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Why The VA Should Consider Cannabis for Veterans

Branna Z.
cannabis, medical cannabis, recreational cannabis, PTSD, depression, anxiety, soldiers, veterans, veterans affairs, VA, mental health, support

The VA must follow federal guidelines for cannabis consumption, and this negative impacts the mental health of veterans.

Increased legalization in the United States is leading to easier access to cannabis, and this is especially important to veteran populations. Cannabis could be a safer (and more successful) option to treat combat related trauma, as traditionally prescribed medications are at high risk for habituation and addiction. Will the VA officially recognize this medicine?

There are two studied groups among the veteran population: medical cannabis (MC) consumers with a prescription and recreational consumers (RC) without a prescription. Factors that are consistent between the two groups include: spectrum of race, education level, and reported depression frequency.  MC demonstrate consistent consumption and are motivated by symptom relief; RC demonstrate inconsistent dosing and reasons relating more to experimentation and social pressures.

Close up of line of American Soldiers saluting, VA

Veterans are Trying Cannabis with Good Results

A preliminary research study found that among the veteran population consuming cannabis with a prescription:

1. 42% decrease in use of opiates three months after starting cannabis treatment;

2. 41% of patients substituting alcohol for cannabis.

This harm reduction has the added benefit of improved symptom relief. There were also less reported trips to the emergency room and primary care clinics. In addition, the study found that 68% of veteran cannabis patients were substituting cannabis for their prescription medications.

Some believe the recreational population, while still deriving benefit from cannabis consumption, do not experience the same health crises as those seeking prescription cannabis. MC consumers reportedly struggle with health issues including (but not limited to): PTSD, sleep disturbances, chronic pain.

PTSD is a qualifying condition for access to medical cannabis and this lessens the burden on the veterans as this population must follow VA (Veteran’s Affairs) guidelines surrounding “substance abuse.” Accessing cannabis without a prescription may compromise VA benefits. Sadly, even though 62% of veterans qualify for access, only 24% will apply for a medical cannabis registration card, due to the fear of losing these benefits.

How Does Cannabis Work for PTSD?

Previous research shows that cannabis has the potential to relieve the symptoms of PTSD, especially those related to sleep and nightmares. Supporting this fact are pharmacological studies that show the endocannabinoid system as a potential target for cannabis treatment; researchers have even found site of action that protects against the PTSD related problems.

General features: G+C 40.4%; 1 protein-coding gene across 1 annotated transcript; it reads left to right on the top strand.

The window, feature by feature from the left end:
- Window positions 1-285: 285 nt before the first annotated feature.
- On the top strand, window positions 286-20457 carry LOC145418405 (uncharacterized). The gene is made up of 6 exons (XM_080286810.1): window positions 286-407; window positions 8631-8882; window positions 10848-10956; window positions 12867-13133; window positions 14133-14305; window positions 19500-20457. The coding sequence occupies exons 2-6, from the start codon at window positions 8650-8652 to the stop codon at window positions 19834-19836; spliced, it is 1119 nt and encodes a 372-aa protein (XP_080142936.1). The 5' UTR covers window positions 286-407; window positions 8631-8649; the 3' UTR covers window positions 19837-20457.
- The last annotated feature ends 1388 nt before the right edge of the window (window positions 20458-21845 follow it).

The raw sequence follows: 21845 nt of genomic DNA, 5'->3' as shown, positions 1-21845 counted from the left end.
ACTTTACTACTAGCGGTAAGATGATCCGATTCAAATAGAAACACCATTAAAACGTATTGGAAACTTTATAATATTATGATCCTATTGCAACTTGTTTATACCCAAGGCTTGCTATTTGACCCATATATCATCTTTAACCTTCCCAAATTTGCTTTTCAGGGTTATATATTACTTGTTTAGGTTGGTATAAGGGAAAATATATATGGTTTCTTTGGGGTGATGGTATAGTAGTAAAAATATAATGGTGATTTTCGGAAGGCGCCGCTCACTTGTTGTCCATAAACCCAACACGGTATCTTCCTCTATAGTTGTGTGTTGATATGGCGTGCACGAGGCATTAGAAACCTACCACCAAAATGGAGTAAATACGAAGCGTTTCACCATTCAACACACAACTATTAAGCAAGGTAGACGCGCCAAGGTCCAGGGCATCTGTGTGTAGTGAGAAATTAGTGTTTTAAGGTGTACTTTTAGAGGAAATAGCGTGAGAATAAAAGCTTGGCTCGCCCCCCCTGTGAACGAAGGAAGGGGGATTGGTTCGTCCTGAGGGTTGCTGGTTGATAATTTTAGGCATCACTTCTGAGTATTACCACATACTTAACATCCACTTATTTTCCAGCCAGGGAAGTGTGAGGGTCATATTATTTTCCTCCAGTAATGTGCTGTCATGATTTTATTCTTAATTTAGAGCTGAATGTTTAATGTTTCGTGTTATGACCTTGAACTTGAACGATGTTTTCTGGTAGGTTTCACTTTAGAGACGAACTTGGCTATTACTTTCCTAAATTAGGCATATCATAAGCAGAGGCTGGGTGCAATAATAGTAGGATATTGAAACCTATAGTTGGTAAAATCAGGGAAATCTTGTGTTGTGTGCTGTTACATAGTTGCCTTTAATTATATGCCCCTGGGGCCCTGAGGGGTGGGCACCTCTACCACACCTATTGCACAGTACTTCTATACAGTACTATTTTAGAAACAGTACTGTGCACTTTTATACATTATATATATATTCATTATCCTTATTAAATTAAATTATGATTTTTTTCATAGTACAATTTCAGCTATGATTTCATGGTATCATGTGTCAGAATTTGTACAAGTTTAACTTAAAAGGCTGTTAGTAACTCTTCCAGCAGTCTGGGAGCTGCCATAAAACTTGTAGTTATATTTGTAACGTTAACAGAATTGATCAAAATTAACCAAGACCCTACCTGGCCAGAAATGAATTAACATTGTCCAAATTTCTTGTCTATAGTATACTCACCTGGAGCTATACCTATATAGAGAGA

Further research is required to determine if cannabis self-treatment targets the pathophysiology of the PTSD or if it is merely managing related symptoms. This would be very significantly help a disabling condition haunting many veterans.

Soldier being embraced by very happy 8 year old son, VA

What is the Responsibility of the VA?

The quality of life after combat in this population should be concerning. It should concern VA officials as much as medical professionals trying to improve it. Veterans should have access to the medical care required to treat conditions developed during and after combat.

One key limitation for these studies is the self-reporting nature, which can create bias. The veterans ‘self-classified’ as medicinal or recreational cannabis users. It is unknown if the medicinal consumers were once recreational, but now hold a prescription or state-issued medical cannabis card. There are also inherent discrepancies in access to high quality cannabis, which will skew reported symptom relief.  Additionally, those with a prescription can more easily access cannabis with higher cannabidiol (CBD), a key cannabinoid in the treatment of PTSD.

From the U.S. Department of Veterans Affairs site: The VA “is required to follow all federal laws including those regarding marijuana. As long as the Food and Drug Administration classifies marijuana as Schedule One VA health care providers may not recommend it or assist Veterans to obtain it.”

The VA also explains that veterans will not lose benefits if they use cannabis. However, a VA clinician will not assist them in accessing this medicine. It’s a compromise of sorts but not good enough by a long shot. Veterans deserve comprehensive care with their VA clinician without fear of reprisal or loss of benefits.

Branislava Zagorac
  • Avatar
    Denis G. Cowles

    I won’t get a cannabis card until I can still own a firearm as well, I’m NOT about losing my 2nd amendment rights because the federal government won’t budge on making cannabis legal. This Herb is NOT alcohol.

    April 6, 2019 at 4:35 pm Reply
  • Avatar
    Mr. Hawai'i

    I suffer serious injuries and severe chronic pain. I have a legal compassionate medical cannabis permit from the DOH in Hawai’i. I was recently fired from Hawaiian Electric where I worked as an IT professional. I sat at a computer; did not drive a company vehicle; did not operate heavy equipment; did not work with dangerous chemicals. I was simply a DBA — database administrator.

    I did not medical before or during work — used only in the evening prior to bed to help me sleep. FIRED for being on a medication that has been legal in Hawai’i for 20 years. This is the corruption and insanity in our nation!

    April 7, 2019 at 7:21 pm Reply

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